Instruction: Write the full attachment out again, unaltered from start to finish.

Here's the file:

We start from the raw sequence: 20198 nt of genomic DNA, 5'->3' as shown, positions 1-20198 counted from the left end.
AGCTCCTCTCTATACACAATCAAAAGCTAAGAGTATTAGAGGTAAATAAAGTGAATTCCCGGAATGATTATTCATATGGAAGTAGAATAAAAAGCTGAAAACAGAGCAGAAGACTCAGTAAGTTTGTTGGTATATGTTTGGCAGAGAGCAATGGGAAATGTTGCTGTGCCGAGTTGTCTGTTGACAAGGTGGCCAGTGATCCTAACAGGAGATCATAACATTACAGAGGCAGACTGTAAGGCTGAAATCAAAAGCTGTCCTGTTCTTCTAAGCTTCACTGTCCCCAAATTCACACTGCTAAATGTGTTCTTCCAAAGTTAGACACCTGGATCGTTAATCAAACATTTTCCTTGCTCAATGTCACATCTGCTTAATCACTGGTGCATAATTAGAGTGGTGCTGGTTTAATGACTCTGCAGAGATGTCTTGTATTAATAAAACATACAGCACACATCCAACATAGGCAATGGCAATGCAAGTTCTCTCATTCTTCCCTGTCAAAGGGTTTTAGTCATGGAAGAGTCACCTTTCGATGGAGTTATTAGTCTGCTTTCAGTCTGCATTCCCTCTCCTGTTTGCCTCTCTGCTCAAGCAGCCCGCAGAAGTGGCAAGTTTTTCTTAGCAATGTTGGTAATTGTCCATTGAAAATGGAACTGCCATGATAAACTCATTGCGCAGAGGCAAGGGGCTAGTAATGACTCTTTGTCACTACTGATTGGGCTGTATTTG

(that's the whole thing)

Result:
We start from the raw sequence: 20198 nt of genomic DNA, 5'->3' as shown, positions 1-20198 counted from the left end.
AGCTCCTCTCTATACACAATCAAAAGCTAAGAGTATTAGAGGTAAATAAAGTGAATTCCCGGAATGATTATTCATATGGAAGTAGAATAAAAAGCTGAAAACAGAGCAGAAGACTCAGTAAGTTTGTTGGTATATGTTTGGCAGAGAGCAATGGGAAATGTTGCTGTGCCGAGTTGTCTGTTGACAAGGTGGCCAGTGATCCTAACAGGAGATCATAACATTACAGAGGCAGACTGTAAGGCTGAAATCAAAAGCTGTCCTGTTCTTCTAAGCTTCACTGTCCCCAAATTCACACTGCTAAATGTGTTCTTCCAAAGTTAGACACCTGGATCGTTAATCAAACATTTTCCTTGCTCAATGTCACATCTGCTTAATCACTGGTGCATAATTAGAGTGGTGCTGGTTTAATGACTCTGCAGAGATGTCTTGTATTAATAAAACATACAGCACACATCCAACATAGGCAATGGCAATGCAAGTTCTCTCATTCTTCCCTGTCAAAGGGTTTTAGTCATGGAAGAGTCACCTTTCGATGGAGTTATTAGTCTGCTTTCAGTCTGCATTCCCTCTCCTGTTTGCCTCTCTGCTCAAGCAGCCCGCAGAAGTGGCAAGTTTTTCTTAGCAATGTTGGTAATTGTCCATTGAAAATGGAACTGCCATGATAAACTCATTGCGCAGAGGCAAGGGGCTAGTAATGACTCTTTGTCACTACTGATTGGGCTGTATTTG